So far I could find several announcements in journals of the time and the booklet which came with the box (republished by the RPS), but was unable to locate any real, still surviving box.

Any further hint on this would be most appreciated!

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Last week I went to see the exhibition at the Royal Collection that I found deeply moving for a number of reasons. It was the first time that I had seen the two photographers work exhibited side-by-side and it is a testament to both photographers of the quality of the work but of the men themselves. Ponting's work clearly the more creative of the two with its breath taking vistas and sensitive framing left me a with a feeling of awe and tragedy. It is impossible to look at these images without feeling a surge of loss for the mean captured on the paper. The most moving image of all was the photograph taken when they reached the South Pole realizing that they had been beaten to their prize. The look of absolute hopelessness and despondency in their eyes is haunting and profoundly moving.

It is on for another three weeks so you need to be quick. The impression of this work will stay with me for a long-time to come.

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12200944896?profile=originalThe victims: Winston Churchill, King Edward VIII & Wallis Simpson, the Queen, Louis Blériot and Welsh miners, to name but a few

The culprit: Fleet Street photographer Jimmy Jarche

Not to be outdone by BBC's Frith, ITV's first instalment of the returning Perspectives documentary strand features actor David Suchet, a keen amateur photographer, following in the footsteps of his grandfather, Fleet Street photographer Jimmy Jarche. He sets himself an assignment to meet the standards of modern day Fleet Street photojournalism by emulating and in some cases replicating Jarche’s classic photographs, with the aim of getting his pictures into the Sunday Times magazine. 
David’s journey takes him around the country, from a South Wales coal mine to 10 Downing Street, and from archives to art galleries. It provides an insight into Britain then and now through the images he uncovers and attempts to capture, shows how skilled photographers have to be in order to get the shot, and the challenges facing them.  Woven into the narrative is David’s story of the relationship with his grandfather, and his own passion for the unique power of photography.

After uncovering the depth, range and quality of Jarche’s archive, David also attempts to discover what the experts’ view is of his grandfather’s work and invites their appraisal of its importance and where he sits among the pantheon of acclaimed 20th century photographers. David also visits the archives of the imperial war museum with his brother John Suchet, to examine photographs from Jimmy’s time in North Africa and Burma during the Second World War. He then tries to get a sense of the challenges that face a war photographer, seeing just how difficult it is to take accurate pictures in the middle of a gun battle during training with the British Army.

'Perspectives – David Suchet: People I Have Shot' will be aired next Sunday 25th March 2012 at 10:15pm on ITV. You can read the official press release here, and a news article here. A related BPH post on Suchet can be found here too.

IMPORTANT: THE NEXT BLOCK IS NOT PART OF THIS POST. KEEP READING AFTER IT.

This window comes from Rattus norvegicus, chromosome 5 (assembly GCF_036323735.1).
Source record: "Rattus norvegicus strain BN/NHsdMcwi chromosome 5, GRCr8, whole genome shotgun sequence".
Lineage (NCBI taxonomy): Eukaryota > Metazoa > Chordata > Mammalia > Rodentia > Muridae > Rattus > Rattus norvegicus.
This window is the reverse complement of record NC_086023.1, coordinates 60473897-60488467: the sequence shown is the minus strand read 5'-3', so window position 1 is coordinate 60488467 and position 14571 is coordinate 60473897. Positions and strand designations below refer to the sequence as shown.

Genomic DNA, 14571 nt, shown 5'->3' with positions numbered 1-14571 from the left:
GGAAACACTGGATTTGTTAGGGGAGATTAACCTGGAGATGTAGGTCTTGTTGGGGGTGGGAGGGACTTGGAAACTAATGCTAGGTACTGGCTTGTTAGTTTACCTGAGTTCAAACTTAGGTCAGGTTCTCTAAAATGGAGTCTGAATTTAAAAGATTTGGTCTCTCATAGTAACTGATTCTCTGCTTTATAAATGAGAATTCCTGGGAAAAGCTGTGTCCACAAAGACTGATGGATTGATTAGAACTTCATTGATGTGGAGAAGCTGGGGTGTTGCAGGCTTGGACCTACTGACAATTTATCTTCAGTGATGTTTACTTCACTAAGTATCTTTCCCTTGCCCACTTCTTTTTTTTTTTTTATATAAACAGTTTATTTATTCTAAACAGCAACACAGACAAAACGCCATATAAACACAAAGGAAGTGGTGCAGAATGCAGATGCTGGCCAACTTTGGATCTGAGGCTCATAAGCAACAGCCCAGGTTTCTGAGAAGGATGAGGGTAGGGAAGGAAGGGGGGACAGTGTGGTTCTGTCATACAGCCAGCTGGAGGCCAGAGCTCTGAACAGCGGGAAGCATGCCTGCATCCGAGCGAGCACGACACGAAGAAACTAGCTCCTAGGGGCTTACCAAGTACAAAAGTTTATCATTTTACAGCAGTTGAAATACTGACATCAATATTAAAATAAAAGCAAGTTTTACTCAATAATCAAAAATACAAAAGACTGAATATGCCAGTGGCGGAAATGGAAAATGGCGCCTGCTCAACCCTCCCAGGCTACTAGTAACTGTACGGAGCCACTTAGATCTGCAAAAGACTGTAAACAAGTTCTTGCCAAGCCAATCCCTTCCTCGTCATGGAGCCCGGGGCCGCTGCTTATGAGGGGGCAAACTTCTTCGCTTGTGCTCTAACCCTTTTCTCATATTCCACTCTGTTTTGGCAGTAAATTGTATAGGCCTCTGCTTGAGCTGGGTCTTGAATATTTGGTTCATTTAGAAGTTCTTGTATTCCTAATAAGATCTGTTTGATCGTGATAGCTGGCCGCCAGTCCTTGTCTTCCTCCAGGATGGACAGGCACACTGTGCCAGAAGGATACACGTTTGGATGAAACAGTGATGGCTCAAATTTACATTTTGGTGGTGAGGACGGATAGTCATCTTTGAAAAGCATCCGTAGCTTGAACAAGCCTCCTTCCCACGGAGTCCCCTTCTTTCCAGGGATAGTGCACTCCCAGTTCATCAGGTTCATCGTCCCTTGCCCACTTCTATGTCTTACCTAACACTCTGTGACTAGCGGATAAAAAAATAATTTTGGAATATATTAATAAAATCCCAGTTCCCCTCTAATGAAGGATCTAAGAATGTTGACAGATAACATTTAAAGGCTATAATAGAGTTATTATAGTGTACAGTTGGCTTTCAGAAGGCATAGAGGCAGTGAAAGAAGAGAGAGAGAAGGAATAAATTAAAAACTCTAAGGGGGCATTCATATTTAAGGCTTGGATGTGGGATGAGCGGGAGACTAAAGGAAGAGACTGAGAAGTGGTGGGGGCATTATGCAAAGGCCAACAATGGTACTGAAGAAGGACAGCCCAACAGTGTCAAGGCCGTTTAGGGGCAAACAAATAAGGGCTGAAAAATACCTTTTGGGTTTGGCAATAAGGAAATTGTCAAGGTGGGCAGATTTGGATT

Photo: Jimmy's 1911 image of Winston Churchill, then Home Secretary, in a top hat (seen on left), during the armed Siege of Sidney Street in the East End.

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Francis Frith’s West Sussex

12200944090?profile=originalIf you can't get enough of Frith, then you're in luck. Especially if you happen to live in West Sussex too!

This is because West Sussex libraries in Chichester, Bognor Regis, Littlehampton and Crawley are the first of ten in the county to showcase photographs taken by renowned photographer Francis Frith over the next three months, until 31st March. All together nearly a total of 200 photographs, dating back from the 1890s to 1930s will be on display to coincide with the BBC 2 series. 

They will then be on show at Worthing and Horsham from Monday, April 2, to Saturday, April 21, and Shoreham from Monday, April 2, to Friday, April 13.  The libraries will also be selling A3 reproductions of the photograph - you've seen the series, you've read the book, now buy the prints!

All the photographs featured in the displays are available to view at the West Sussex Past Pictures website.

Photo: Copyright Francis Frith Collection.

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12200943871?profile=originalDon't get too excited, guys, but this is the girl you've all been waiting for ......

Published recently, this book tells the remarkable story of the Kodak Girl, one of the most durable and successful marketing campaigns in advertising history. Created by George Eastman, inventor of the inexpensive hand-held camera, the Kodak Girl traces the intersection of American culture with photography as it evolved from a studio-bound practice to a snapshot obsession for the masses.

Martha Cooper’s extensive collection of Kodak Girl material ranges from advertising, by Kodak and other camera manufacturers, to photographs from all periods, engravings, trading cards, matchbooks as well as commemorative stamps and Valentine’s Days cards. This rich collection considers the relationship of the Kodak Girl to the birth of the snapshot during the late 19th to the mid-20th centuries, and is accompanied by two essays on the seminal role of women – on both sides of the camera – in photography's early history.

Available from Amazon using the link on the right and more info here: